New olim arrive in Israel on Nefesh B'Nefesh flight
New olim arrive in Israel on Nefesh B'Nefesh flight Yoni Kempinski

Our Parshat opens as Torah relates:

“And these are the the offspring of Yitzchak son of Avraham — Avraham begot Yitzchak. Yitzchak was forty years old when he took Rivka, daughter of Bethuel the Aramean from Paddan-aram, sister of Lavan the Aramean, as a wife for himself.” (Sefer Breish’t, Perek 25, posukim 19 – 20 as rendered to English in the Sapirstein Edition, The Torah With Rashi’s Commentary)

To put into context the the opening psukim (verses) of Parshat Toldot, we look back to Rabbi Shmuel Goldin’s commentary in his sefer “Unlocking The Torah Text”, Volume One, Sefer Breish’t regarding Yitzchak in his vort on Parshat Chayei Sarah (pages 107-110):

As Avraham’s life draws near its end, he turns to his trusted servant, Eliezer, and instructs him to return to his homeland, Aram Naharaim, in order to find a wife for Yitzchak. He specifies that he does not want Yitzchak to marry a woman from the Canaanite nations…(Rabbi Goldin citing Sefer Breish’t, Perek 24, posukim 1-9) …. Padan Aram, mentioned in the text as the birthplace of Rivka and the home of her extended family, (ibid, Perek 25, posuk 20) refers to a specific region within Aram Naharaim.

Beneath the surface… lies an… important narrative: Avraham’s dramatic negotiation for self-definition as a ger v’toshav, a stranger and a citizen.

Avraham, through this two-word phrase [ger v’toshav], not only describes himself but also delineates the place his descendants will take in society throughout the ages. To survive and succeed the Jew must be both a stranger and a citizen in any country where he lives, participating in the culture which surrounds him while maintaining his own unique identity.

Having arrived at his own self-definition, perhaps Avraham… begins to fear [for the future]: “… I began in this land as a stranger. I came from a foreign land, and have always been able to maintain my distance from those within Canaan. Yitzchak, however, is different. My son was born here. He is too close to those around him. He is familiar only with this culture, with this population and with this land. How do I know that he will learn to discern the dangers that surround him…. that he will be able to distance himself from the elements of society counterproductive to his spiritual development? How do I know that he will maintain the appropriate balance and truly be a ger v’toshav?”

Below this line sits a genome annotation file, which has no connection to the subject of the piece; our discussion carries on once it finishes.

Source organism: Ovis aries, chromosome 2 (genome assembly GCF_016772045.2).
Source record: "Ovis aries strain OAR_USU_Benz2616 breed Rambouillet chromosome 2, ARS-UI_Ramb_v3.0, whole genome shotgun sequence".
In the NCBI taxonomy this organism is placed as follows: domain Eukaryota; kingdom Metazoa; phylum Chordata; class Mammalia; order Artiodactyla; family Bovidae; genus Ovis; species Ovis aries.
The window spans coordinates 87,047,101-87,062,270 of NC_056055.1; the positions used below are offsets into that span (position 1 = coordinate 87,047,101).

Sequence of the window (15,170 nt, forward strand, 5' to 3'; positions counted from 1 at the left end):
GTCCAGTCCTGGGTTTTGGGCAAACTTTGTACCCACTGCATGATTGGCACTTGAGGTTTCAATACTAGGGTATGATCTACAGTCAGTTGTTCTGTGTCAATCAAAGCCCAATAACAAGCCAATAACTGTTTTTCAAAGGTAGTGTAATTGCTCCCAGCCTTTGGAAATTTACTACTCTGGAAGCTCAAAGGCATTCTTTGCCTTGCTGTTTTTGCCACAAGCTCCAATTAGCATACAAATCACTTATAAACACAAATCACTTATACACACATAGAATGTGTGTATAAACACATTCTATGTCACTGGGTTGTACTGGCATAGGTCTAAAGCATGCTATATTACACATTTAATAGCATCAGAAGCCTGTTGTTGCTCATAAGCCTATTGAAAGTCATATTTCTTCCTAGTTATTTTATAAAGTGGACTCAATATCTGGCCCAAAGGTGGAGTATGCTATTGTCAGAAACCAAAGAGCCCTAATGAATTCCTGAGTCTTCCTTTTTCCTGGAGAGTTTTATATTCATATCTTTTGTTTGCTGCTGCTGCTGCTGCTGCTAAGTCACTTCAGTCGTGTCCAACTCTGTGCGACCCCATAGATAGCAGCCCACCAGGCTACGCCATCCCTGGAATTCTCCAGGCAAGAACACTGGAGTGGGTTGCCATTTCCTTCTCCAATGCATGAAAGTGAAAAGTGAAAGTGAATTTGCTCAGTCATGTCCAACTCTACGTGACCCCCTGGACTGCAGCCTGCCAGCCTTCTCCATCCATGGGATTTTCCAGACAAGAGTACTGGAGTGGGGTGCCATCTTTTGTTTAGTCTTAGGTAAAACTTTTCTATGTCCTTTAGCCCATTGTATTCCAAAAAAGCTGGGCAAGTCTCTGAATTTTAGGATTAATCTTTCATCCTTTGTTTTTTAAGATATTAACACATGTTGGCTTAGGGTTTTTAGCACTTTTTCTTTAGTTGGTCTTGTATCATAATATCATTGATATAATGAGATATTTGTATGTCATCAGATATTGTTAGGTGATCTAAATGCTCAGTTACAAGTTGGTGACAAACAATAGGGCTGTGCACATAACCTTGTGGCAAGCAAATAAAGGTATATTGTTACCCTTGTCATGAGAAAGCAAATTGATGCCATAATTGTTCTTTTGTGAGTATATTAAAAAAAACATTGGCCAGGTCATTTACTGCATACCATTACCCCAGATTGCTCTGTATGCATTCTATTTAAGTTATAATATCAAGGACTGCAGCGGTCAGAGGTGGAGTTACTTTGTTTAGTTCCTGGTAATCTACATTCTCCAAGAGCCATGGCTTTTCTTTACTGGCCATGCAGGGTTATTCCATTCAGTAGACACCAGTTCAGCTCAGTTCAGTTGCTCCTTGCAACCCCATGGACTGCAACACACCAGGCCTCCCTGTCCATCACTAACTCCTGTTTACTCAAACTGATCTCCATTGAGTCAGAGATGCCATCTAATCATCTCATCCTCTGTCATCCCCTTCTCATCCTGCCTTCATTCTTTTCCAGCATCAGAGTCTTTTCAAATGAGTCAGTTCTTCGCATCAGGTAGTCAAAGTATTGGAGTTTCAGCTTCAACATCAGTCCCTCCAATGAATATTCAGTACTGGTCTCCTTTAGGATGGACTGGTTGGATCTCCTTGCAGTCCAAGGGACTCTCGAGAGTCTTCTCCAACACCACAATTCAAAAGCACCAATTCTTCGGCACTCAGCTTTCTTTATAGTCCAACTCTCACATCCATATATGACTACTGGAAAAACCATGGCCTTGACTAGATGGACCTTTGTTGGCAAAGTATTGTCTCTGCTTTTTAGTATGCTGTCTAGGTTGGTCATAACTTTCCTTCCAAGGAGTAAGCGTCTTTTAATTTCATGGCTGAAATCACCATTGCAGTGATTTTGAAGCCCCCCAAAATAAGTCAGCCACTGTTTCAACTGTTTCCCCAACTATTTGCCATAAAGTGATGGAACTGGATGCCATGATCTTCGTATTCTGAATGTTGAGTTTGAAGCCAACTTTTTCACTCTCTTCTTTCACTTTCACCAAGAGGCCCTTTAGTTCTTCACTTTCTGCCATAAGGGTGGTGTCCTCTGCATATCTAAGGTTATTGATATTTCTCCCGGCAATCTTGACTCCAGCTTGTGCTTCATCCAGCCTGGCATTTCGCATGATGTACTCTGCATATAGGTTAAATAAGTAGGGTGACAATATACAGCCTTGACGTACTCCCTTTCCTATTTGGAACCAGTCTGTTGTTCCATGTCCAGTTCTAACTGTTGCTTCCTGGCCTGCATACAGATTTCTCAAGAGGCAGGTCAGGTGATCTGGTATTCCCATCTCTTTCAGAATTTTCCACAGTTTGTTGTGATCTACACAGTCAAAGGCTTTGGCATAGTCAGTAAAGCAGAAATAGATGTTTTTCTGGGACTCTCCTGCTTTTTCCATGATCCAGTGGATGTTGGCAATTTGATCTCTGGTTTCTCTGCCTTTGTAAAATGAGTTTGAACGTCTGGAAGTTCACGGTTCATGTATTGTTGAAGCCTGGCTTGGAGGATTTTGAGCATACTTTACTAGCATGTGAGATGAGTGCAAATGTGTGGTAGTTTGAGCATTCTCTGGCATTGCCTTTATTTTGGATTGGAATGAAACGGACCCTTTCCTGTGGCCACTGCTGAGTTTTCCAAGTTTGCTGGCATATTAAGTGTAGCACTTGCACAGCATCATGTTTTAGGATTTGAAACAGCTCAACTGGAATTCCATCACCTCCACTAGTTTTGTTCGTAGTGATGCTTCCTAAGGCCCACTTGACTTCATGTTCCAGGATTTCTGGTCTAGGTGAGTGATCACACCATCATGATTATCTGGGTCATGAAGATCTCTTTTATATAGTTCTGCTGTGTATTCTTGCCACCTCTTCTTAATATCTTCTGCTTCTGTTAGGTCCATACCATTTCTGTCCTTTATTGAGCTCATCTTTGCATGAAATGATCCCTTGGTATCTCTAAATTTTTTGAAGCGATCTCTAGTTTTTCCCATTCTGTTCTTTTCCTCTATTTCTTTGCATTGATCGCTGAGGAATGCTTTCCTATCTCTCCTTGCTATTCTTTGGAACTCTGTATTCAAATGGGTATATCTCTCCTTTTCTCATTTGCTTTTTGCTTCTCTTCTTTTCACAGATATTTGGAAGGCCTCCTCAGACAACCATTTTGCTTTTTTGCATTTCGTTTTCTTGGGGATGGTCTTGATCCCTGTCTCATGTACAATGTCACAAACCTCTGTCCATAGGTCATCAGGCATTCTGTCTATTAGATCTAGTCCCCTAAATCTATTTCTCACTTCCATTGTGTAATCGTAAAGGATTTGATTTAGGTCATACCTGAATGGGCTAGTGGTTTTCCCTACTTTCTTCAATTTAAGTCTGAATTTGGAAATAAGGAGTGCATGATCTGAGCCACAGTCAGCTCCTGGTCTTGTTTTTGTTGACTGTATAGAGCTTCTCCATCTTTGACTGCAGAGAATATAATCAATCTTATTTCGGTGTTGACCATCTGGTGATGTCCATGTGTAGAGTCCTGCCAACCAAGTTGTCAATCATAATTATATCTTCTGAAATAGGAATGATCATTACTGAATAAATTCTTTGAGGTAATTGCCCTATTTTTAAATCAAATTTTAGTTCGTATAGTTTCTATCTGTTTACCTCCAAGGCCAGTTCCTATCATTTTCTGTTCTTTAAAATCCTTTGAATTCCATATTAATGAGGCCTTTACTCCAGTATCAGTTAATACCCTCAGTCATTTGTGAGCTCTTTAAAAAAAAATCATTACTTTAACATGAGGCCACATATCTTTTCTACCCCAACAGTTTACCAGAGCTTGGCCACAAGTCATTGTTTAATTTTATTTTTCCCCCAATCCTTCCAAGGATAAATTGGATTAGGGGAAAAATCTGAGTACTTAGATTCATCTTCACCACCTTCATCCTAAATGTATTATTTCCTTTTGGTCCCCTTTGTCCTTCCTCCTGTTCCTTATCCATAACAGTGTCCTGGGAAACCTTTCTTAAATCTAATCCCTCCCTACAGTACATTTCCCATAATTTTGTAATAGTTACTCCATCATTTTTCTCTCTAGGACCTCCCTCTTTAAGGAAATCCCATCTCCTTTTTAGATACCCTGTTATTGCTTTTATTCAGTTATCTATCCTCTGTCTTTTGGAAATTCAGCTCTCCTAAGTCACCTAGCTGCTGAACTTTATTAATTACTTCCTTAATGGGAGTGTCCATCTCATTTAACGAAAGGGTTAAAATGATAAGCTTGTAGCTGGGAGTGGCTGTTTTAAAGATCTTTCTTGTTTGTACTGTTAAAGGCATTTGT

Avraham then sets about guaranteeing the continuation of his legacy…. Yitzchak’s wife will, it is to be hoped, be able to see herself as a ger v’toshav. She will begin with a natural distance from the Canaanites surrounding her. Given her foreign background, she will have a head start in maintaining the perspective needed to discern and confront the dangers around them.

Rabbi Goldin now continues (ibid. page 110):

In short, Avraham does have a deep ulterior motive for sending Eliezer back to his birthplace [Aram Naharaim] to find a wife for Yitzchak. The Patriarch hopes that his son’s wife will ensure the survival of the Jews by maintaining the delicate balance of self-definition that he, himself has achieved.

Rabbi Goldin concludes (ibid, pages 129-130):

Yitzchak’s efforts to define his own identity acquire greater urgency when seen in the light of his unique place at the head of the chain of our tradition. If the process of Mesorah is to fully take root, the second Patriarch cannot simply be a carbon copy of his father. He must actively determine and make his own contribution to upholding the saga of his people. In this way, he sets the stage for generations of Jews to follow, each of whom will be challenged to receive a tradition from their parents, make it their own, and pass it down to their children.

To this author, Avraham’s efforts to guarantee the continuation of his legacy by insuring that Yitzchak’s wife would be someone who would see to the survival of future generations of Jews by maintaining a distance from elements of possible counter-productive societal tendencies among an indigenous population which could undermine spiritual growth seems a lesson for the generations throughout our history through today.

These efforts to guarantee the continuation of Judaism’s Mesorah of thousands of years which soo concerned Avraham Avinu, is shared by olim over the seventy-three years of the State of Israel’s modern-day existence. There needs to be a balance maintained, even today, between the anxiousness of offspring, both born in Chutz L’Aretz (Diaspora) and who accompanied parents on Aliyah to Eretz Yisrael and those who were born in Eretz Yisrael of Olim Parents, to emulate the indigenous Israelis, and the continuance of the Mesorah, the midos, the legacy inherited by their Parents over many generations

We return to follow Rabbi Goldin’s train of thought regarding the perpetuation of Avraham Aveinu’s legacy (ibid, page 110)

It comes as no surprise, therefore, that as the story of the second patriarchal generation unfolds, Rivka emerges as the more perceptive parent. She alone sees their two children, Yaakov and Esav, for who they really are, and she alone acts with strength to perpetuate Avraham’s legacy through Yaakov. (Rav Goldin citing Sefer Breish’t , Perek 27, posukim 1-46)

Moshe bB]]

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